Enhanced Sports Solutions Tech Sits Under Baseball Caps, Helmets and Masks
Every time you see a baseball player diving away from the trajectory of a wayward fastball or lunging for a stolen base and their helmet flies off, it illustrates the point of Rich Fontana, owner of Enhanced Sports Solutions: Those helmets aren’t snug enough to make as much of a difference in protection as they should.
Fontana, 77, who has played baseball his entire life—and still does—wanted to help solve the head-protection problem in baseball. His answer comes in the form of Enhanced Sports Solutions and head-protection gear he said reduces head-injury criterion over 70 percent versus not having protection.
The Enhancer, created through a patented process using differing types of elastomers, synthetic rubbers or synthetic silicones creates a grid of air cells. The device fits snug onto the head, sitting under a hat or helmet.
“The design dissipates the energy,” Fontana said. “When you get hit by a baseball or something, instead of energy going right to the spot, it goes through those squares and dissipates, like a bullet through a bucket of water.”
The patented, lightweight material—the 360-degrees of ventilated design weighs between four and six ounces, depending on the size and style—reconstitutes immediately, allowing the Enhancer to dissipate the force to a lower peak for a longer period of time.
Using the concept that the brain floats in fluid, the Enhanced Sports Solutions product uses air instead of fluid to provide that extra layer of protection on the outside of the head.
“It is a series of air around the outer circumference of the head working like that gel,” Fontana said.
Fontana has worked to protect athletes from injuries for decades. In the 1970s, he developed a safety rail for horse racing to protect jockeys from getting throw into the rail. It was then he started researching differing concepts relating to head protection.
While the solutions weren’t a fit for jockeys, he has now revived the ideas and spent time testing the baseball-specific designs at the University of Southern California to prove that the patented process and air cells could help a head handle the impact of a 90 mph fastball.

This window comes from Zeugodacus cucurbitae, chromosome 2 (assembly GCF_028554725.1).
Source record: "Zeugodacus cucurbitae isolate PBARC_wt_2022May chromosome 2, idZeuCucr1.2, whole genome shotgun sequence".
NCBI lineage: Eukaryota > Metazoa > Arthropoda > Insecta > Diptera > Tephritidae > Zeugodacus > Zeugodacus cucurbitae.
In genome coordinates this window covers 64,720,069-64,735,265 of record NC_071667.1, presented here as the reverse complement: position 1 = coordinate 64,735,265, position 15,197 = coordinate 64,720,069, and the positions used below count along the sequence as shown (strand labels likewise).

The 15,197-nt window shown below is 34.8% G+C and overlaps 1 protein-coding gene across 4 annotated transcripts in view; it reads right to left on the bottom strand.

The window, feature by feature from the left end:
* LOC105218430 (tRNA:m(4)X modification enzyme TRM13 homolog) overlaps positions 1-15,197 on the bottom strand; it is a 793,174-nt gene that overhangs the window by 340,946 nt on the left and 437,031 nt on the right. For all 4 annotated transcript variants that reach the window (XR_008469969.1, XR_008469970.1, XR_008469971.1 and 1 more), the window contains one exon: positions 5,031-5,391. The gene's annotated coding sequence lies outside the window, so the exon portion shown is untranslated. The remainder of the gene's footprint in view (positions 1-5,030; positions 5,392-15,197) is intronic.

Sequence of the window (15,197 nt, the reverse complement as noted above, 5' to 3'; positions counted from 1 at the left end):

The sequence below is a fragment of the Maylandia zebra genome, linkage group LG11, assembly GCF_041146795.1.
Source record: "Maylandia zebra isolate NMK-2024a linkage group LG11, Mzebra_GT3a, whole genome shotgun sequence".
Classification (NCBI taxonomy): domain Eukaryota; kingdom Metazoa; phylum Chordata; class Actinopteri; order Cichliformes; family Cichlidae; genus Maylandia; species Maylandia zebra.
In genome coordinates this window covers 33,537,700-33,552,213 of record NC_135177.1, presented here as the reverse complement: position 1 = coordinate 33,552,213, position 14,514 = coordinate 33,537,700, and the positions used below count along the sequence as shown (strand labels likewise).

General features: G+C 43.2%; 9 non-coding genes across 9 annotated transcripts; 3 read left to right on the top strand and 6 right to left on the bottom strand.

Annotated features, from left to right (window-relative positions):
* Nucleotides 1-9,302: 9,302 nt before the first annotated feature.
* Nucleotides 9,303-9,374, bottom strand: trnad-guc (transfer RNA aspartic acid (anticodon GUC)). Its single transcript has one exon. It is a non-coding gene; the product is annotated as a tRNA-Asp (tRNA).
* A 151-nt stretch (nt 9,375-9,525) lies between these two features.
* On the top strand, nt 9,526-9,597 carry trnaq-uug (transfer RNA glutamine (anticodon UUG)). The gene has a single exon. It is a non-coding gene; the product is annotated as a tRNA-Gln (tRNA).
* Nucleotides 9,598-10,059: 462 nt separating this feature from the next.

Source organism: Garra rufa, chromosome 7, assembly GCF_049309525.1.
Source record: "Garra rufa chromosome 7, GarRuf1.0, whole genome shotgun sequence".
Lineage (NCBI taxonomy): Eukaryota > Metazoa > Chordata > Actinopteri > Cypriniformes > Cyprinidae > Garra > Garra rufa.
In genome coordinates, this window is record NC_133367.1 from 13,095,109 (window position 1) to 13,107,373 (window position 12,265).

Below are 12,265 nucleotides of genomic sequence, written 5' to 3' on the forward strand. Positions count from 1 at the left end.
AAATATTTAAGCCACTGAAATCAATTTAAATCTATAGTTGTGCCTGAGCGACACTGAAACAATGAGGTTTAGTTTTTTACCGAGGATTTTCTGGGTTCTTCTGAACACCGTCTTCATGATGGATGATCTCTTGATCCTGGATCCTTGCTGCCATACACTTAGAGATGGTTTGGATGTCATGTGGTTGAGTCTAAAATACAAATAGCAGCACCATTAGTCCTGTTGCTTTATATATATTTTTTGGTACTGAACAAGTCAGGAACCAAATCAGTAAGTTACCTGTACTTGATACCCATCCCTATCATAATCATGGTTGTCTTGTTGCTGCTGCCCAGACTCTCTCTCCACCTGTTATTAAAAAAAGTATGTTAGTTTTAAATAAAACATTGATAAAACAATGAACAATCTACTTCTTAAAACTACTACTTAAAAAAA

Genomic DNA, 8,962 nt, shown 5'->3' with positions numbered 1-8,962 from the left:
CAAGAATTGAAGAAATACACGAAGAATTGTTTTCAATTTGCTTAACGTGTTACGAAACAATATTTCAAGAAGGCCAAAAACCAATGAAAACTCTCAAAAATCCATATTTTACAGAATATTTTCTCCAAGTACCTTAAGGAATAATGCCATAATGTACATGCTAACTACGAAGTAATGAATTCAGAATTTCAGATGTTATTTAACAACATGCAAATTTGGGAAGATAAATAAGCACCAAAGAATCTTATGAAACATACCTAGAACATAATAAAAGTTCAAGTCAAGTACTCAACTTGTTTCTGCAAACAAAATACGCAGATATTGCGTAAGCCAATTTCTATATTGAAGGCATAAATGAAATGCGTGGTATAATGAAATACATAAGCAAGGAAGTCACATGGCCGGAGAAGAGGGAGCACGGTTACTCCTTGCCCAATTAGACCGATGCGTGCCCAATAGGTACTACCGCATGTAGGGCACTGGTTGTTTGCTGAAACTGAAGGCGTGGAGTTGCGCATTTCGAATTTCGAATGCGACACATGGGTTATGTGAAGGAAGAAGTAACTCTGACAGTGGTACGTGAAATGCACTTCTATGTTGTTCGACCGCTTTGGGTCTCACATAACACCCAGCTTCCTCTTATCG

All testing was performed using the Cadex Linear Impact Testing Machine. With linear acceleration and head-injury criterion, the metrics used to compare the force of a baseball traveling between 85 and 90 mph, results showed that the Enhancer provided a 71 percent reduction in head-risk criteria. With an approved helmet worn over top of the Enhancer, a 76 percent reduction in head-risk criteria was achieved.
“We put our Enhancer on the head and threw the ball again, and the impact was 76 percent less,” he said. “It evolved from there.”
The product launched as a way to protect pitchers, with the Enhancer fitting under a cap. With fit such a critical component of the protection, Fontana said it comes in a variety of sizes.
Each mold can cost up to $80,000, not a simple process, but one highly technical and aimed at protection performance. Players must size up their cap one size to handle the additional bulk of the Enhancer. The Enhancer also works under a batting helmet, with the same need to push the helmet one size larger.
That latest use, though, comes from a slightly tweaked version with a different diameter to fit in both catcher’s masks and umpire’s masks. Enhanced Sports Solutions has caught on in Major League Baseball with umpires, with the likes of Gerry Davis wearing the protection during MLB games.
The next step for Enhanced Sports Solutions comes in getting adoption at a younger age.
“Little League is where it all starts,” he said. “It is like when Wayne Gretzky was a youth, he wore a helmet even though nobody was wearing helmets. When he got to the NHL, he couldn’t imagine not playing in a helmet.”
Fontana wants the Enhancer to become synonymous with head protection in baseball, from youth baseball all the way to professional leagues.
Moving forward, as Fontana works to raise awareness about the product across multiple levels of baseball and softball, Enhanced Sports Solutions has also prepped the launch of a hand guard, designed to protect batters from a pitch.
The Enhancer, which sells for just under $40 to under $50, depending on the size and style, lasts for a year, Fontana said. Just like with a helmet, the air, sweat and salt can eventually wear down the materials, requiring a new one each year for peak performance.
“It works,” Fontana said. “We have tested it against everything on the market. It reduces the impact dramatically.”
Tim Newcomb covers gear and business for Baseball America. Follow him on Twitter at @tdnewcomb.